Cancer Treatment Is Expensive, But Its Large-Scale Effect Is Worse

Cancer Treatment Is Expensive, But Its Large-Scale Effect Is Worse

Anyone who has dealt with cancer—afflicting herself or loved ones—knows that the disease is just about as expensive as it is deadly. Now the American Cancer Society has examined its economic impact on a global scale, and the diagnosis isn’t good: the 2008 economic loss (calculated through disability and years of life lost) from cancer was $895 billion.

Chronic Diseases Are On The Rise

The Associated Press says that the ACS will soon present these findings at a global cancer conference in China, along with the conclusion that chronic diseases are on the rise, while the rates of contagious disease decline. Chronic diseases, including cancer, heart disease, and diabetes cause over 60% of deaths, and the World Health Organization expects that cancer—which is diagnosed in about 7.6 million new cases each year—will soon outstrip heart disease to be the world’s most fatal affliction.

 

Modern Lifestyles Contribute To Growing Cancer Rates

The American Cancer Society found that due to more effective vaccines, as well as smoking and obesity, chronic diseases have become only more common. On average, smokers die about 15 years before non-smokers (thank you, Big Tobacco), and lung and related cancers alone cost us about  $180 billion. Much of the responsibility for this change in disease profile falls squarely on our own shoulders, and hints of a black lining to a silver cloud. Now that we have most contagious diseases under control, we’re living long enough to develop chronic disease. But cancer doesn’t quite fit the mold: While heart disease traditionally struck later in life, cancer starts early.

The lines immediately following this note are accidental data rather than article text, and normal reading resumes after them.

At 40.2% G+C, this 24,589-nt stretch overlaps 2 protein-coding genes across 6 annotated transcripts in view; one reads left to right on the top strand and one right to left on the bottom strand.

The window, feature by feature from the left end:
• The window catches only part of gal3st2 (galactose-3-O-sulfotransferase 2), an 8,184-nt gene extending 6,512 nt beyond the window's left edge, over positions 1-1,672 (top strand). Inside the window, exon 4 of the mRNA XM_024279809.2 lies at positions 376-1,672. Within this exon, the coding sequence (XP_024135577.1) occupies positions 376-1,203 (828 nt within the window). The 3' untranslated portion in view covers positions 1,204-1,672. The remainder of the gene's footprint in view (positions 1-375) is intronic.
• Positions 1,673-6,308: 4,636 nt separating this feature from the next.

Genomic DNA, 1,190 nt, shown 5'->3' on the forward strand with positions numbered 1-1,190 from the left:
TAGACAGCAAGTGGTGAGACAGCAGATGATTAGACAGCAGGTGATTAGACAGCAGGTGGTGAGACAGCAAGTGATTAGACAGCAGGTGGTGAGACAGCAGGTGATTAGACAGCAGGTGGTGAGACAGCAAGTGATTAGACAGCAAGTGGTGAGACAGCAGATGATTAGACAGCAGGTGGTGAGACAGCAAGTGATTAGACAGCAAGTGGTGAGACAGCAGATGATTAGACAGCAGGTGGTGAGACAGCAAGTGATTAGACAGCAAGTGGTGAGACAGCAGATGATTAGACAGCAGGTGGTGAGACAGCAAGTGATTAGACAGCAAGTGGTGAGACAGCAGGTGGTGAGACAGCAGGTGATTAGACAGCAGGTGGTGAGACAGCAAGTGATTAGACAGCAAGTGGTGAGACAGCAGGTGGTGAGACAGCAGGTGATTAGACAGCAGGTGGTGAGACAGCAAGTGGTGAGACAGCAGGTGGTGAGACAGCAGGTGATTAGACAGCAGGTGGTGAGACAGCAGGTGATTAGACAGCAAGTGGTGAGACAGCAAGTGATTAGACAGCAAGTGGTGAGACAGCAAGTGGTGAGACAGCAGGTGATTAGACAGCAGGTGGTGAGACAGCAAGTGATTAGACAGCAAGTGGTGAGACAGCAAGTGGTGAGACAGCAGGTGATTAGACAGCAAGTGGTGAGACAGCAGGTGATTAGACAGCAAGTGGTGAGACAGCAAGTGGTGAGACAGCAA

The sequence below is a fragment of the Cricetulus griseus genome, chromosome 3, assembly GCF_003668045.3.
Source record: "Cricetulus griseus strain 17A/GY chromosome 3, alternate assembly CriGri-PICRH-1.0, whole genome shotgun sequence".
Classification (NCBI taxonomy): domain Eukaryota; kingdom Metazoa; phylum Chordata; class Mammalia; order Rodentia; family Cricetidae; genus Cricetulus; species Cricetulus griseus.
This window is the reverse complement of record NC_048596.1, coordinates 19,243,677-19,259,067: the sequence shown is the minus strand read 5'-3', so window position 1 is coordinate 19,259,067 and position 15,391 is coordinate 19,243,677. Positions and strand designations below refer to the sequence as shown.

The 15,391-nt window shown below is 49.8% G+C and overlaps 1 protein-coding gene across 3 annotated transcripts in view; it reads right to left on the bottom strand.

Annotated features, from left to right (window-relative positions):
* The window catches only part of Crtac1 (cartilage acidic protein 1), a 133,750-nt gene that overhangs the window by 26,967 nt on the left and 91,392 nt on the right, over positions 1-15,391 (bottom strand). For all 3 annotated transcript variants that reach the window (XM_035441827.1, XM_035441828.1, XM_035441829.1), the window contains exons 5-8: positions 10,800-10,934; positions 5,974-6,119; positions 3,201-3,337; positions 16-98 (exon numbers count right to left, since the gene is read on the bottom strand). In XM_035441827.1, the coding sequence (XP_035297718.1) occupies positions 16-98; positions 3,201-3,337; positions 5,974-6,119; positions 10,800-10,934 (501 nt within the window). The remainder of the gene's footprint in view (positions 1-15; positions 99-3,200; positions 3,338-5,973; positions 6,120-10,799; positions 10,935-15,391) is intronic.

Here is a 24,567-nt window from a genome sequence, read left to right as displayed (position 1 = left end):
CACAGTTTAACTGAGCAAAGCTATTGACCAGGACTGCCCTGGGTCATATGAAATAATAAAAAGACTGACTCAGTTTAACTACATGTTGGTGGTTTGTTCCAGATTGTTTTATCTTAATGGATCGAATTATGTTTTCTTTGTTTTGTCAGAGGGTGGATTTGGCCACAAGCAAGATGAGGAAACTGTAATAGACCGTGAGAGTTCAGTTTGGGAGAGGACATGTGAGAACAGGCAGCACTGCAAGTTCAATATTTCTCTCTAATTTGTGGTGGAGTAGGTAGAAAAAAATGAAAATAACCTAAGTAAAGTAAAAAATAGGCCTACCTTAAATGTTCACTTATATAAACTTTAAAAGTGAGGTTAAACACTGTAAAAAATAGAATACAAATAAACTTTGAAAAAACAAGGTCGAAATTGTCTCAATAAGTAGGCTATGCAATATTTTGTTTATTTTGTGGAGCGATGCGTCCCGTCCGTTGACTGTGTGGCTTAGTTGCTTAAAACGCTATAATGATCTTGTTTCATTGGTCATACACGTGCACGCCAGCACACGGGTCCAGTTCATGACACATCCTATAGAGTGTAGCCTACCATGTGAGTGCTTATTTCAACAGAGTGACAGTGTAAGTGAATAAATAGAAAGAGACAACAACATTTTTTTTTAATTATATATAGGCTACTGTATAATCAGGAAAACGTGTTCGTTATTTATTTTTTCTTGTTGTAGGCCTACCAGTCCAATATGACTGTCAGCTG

Cancer Is Personal As Well As Global

There is very little to be taken as actionable from these findings. Don’t smoke? No news there. Avoid obesity as best as possible? Obvious. To a society all about fixing and altering, cancer’s scariest characteristic is our inability to cure it. Because as much as we want to condemn cancer for its impact on our global productivity and economy (how dare it rob us of workers!), and as much as we want to view the number-one spot on the “deadliest disease” list as a race between medicine and cancer, we’re avoiding the truth: Statistics and research aren’t reassuring when you’re sitting in the doctor’s office. Cancer is one step ahead.

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